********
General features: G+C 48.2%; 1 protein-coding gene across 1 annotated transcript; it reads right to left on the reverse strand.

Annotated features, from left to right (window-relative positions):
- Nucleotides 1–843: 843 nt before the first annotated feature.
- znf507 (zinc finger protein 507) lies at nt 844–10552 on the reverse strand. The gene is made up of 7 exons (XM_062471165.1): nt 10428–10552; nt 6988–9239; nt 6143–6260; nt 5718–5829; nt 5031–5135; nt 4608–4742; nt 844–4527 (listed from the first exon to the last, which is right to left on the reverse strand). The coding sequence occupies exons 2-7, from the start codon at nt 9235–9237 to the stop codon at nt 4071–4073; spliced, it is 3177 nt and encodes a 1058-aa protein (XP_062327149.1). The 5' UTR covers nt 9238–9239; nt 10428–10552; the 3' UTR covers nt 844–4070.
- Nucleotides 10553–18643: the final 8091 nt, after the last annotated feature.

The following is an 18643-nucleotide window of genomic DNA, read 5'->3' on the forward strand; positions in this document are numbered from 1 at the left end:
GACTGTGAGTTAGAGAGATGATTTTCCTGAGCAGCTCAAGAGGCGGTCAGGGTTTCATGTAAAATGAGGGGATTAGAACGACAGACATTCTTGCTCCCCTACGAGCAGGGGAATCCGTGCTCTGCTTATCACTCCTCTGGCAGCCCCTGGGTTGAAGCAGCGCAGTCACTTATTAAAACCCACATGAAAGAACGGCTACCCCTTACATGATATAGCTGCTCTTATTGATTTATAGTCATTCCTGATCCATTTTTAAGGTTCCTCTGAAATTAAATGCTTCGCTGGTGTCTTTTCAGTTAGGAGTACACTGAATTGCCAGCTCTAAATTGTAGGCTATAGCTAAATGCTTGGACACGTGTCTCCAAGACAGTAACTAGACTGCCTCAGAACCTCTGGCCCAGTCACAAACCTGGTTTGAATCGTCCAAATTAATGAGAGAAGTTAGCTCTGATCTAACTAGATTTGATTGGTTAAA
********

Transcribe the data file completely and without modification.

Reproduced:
General features: G+C 48.2%; 1 protein-coding gene across 1 annotated transcript; it reads right to left on the reverse strand.

Annotated features, from left to right (window-relative positions):
- Nucleotides 1–843: 843 nt before the first annotated feature.
- znf507 (zinc finger protein 507) lies at nt 844–10552 on the reverse strand. The gene is made up of 7 exons (XM_062471165.1): nt 10428–10552; nt 6988–9239; nt 6143–6260; nt 5718–5829; nt 5031–5135; nt 4608–4742; nt 844–4527 (listed from the first exon to the last, which is right to left on the reverse strand). The coding sequence occupies exons 2-7, from the start codon at nt 9235–9237 to the stop codon at nt 4071–4073; spliced, it is 3177 nt and encodes a 1058-aa protein (XP_062327149.1). The 5' UTR covers nt 9238–9239; nt 10428–10552; the 3' UTR covers nt 844–4070.
- Nucleotides 10553–18643: the final 8091 nt, after the last annotated feature.

The following is an 18643-nucleotide window of genomic DNA, read 5'->3' on the forward strand; positions in this document are numbered from 1 at the left end:
GACTGTGAGTTAGAGAGATGATTTTCCTGAGCAGCTCAAGAGGCGGTCAGGGTTTCATGTAAAATGAGGGGATTAGAACGACAGACATTCTTGCTCCCCTACGAGCAGGGGAATCCGTGCTCTGCTTATCACTCCTCTGGCAGCCCCTGGGTTGAAGCAGCGCAGTCACTTATTAAAACCCACATGAAAGAACGGCTACCCCTTACATGATATAGCTGCTCTTATTGATTTATAGTCATTCCTGATCCATTTTTAAGGTTCCTCTGAAATTAAATGCTTCGCTGGTGTCTTTTCAGTTAGGAGTACACTGAATTGCCAGCTCTAAATTGTAGGCTATAGCTAAATGCTTGGACACGTGTCTCCAAGACAGTAACTAGACTGCCTCAGAACCTCTGGCCCAGTCACAAACCTGGTTTGAATCGTCCAAATTAATGAGAGAAGTTAGCTCTGATCTAACTAGATTTGATTGGTTAAA